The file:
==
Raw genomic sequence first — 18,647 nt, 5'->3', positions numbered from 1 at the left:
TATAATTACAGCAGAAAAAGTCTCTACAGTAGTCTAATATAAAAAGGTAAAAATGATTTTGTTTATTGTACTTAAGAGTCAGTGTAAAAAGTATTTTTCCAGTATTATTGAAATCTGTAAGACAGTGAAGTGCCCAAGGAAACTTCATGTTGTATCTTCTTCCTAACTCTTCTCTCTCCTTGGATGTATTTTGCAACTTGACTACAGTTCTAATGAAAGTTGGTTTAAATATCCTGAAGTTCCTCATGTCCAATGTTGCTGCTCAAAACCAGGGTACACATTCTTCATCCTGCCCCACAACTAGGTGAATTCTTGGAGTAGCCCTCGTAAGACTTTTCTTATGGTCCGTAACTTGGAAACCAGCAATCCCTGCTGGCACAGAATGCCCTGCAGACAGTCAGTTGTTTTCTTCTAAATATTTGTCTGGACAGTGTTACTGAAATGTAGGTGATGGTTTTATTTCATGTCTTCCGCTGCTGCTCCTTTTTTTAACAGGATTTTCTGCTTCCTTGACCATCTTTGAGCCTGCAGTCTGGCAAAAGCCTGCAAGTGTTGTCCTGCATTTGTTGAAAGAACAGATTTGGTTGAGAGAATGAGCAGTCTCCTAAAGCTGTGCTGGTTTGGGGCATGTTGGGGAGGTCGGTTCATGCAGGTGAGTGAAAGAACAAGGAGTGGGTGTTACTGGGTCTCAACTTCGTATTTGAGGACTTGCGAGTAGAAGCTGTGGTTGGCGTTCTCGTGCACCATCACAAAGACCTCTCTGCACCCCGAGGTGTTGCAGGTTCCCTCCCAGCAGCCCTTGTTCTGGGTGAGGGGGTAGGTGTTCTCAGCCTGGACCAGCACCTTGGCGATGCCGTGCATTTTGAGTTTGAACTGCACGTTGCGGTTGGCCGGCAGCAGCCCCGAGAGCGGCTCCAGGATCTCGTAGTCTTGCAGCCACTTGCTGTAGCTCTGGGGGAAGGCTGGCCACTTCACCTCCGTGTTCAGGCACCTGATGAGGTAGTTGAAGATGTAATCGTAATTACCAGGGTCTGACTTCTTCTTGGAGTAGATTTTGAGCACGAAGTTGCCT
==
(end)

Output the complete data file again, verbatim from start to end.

Raw genomic sequence first — 18,647 nt, 5'->3', positions numbered from 1 at the left:
TATAATTACAGCAGAAAAAGTCTCTACAGTAGTCTAATATAAAAAGGTAAAAATGATTTTGTTTATTGTACTTAAGAGTCAGTGTAAAAAGTATTTTTCCAGTATTATTGAAATCTGTAAGACAGTGAAGTGCCCAAGGAAACTTCATGTTGTATCTTCTTCCTAACTCTTCTCTCTCCTTGGATGTATTTTGCAACTTGACTACAGTTCTAATGAAAGTTGGTTTAAATATCCTGAAGTTCCTCATGTCCAATGTTGCTGCTCAAAACCAGGGTACACATTCTTCATCCTGCCCCACAACTAGGTGAATTCTTGGAGTAGCCCTCGTAAGACTTTTCTTATGGTCCGTAACTTGGAAACCAGCAATCCCTGCTGGCACAGAATGCCCTGCAGACAGTCAGTTGTTTTCTTCTAAATATTTGTCTGGACAGTGTTACTGAAATGTAGGTGATGGTTTTATTTCATGTCTTCCGCTGCTGCTCCTTTTTTTAACAGGATTTTCTGCTTCCTTGACCATCTTTGAGCCTGCAGTCTGGCAAAAGCCTGCAAGTGTTGTCCTGCATTTGTTGAAAGAACAGATTTGGTTGAGAGAATGAGCAGTCTCCTAAAGCTGTGCTGGTTTGGGGCATGTTGGGGAGGTCGGTTCATGCAGGTGAGTGAAAGAACAAGGAGTGGGTGTTACTGGGTCTCAACTTCGTATTTGAGGACTTGCGAGTAGAAGCTGTGGTTGGCGTTCTCGTGCACCATCACAAAGACCTCTCTGCACCCCGAGGTGTTGCAGGTTCCCTCCCAGCAGCCCTTGTTCTGGGTGAGGGGGTAGGTGTTCTCAGCCTGGACCAGCACCTTGGCGATGCCGTGCATTTTGAGTTTGAACTGCACGTTGCGGTTGGCCGGCAGCAGCCCCGAGAGCGGCTCCAGGATCTCGTAGTCTTGCAGCCACTTGCTGTAGCTCTGGGGGAAGGCTGGCCACTTCACCTCCGTGTTCAGGCACCTGATGAGGTAGTTGAAGATGTAATCGTAATTACCAGGGTCTGACTTCTTCTTGGAGTAGATTTTGAGCACGAAGTTGCCT